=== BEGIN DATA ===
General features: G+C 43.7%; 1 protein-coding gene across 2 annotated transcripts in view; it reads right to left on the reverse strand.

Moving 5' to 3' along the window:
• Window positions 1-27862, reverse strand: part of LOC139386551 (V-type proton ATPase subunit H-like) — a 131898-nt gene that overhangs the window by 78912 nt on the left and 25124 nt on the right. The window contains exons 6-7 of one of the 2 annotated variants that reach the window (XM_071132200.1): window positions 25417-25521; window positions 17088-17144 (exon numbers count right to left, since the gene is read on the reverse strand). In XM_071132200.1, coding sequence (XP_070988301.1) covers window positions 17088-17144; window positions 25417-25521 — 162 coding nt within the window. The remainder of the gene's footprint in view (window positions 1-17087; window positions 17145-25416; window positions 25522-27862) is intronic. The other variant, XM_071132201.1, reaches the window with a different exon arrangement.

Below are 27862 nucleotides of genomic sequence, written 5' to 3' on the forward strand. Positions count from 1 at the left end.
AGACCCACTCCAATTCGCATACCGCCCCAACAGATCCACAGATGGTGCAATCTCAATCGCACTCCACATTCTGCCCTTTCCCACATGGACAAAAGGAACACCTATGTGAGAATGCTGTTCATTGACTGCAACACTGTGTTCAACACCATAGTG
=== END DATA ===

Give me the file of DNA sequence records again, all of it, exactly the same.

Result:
General features: G+C 43.7%; 1 protein-coding gene across 2 annotated transcripts in view; it reads right to left on the reverse strand.

Moving 5' to 3' along the window:
• Window positions 1-27862, reverse strand: part of LOC139386551 (V-type proton ATPase subunit H-like) — a 131898-nt gene that overhangs the window by 78912 nt on the left and 25124 nt on the right. The window contains exons 6-7 of one of the 2 annotated variants that reach the window (XM_071132200.1): window positions 25417-25521; window positions 17088-17144 (exon numbers count right to left, since the gene is read on the reverse strand). In XM_071132200.1, coding sequence (XP_070988301.1) covers window positions 17088-17144; window positions 25417-25521 — 162 coding nt within the window. The remainder of the gene's footprint in view (window positions 1-17087; window positions 17145-25416; window positions 25522-27862) is intronic. The other variant, XM_071132201.1, reaches the window with a different exon arrangement.

Below are 27862 nucleotides of genomic sequence, written 5' to 3' on the forward strand. Positions count from 1 at the left end.
AGACCCACTCCAATTCGCATACCGCCCCAACAGATCCACAGATGGTGCAATCTCAATCGCACTCCACATTCTGCCCTTTCCCACATGGACAAAAGGAACACCTATGTGAGAATGCTGTTCATTGACTGCAACACTGTGTTCAACACCATAGTG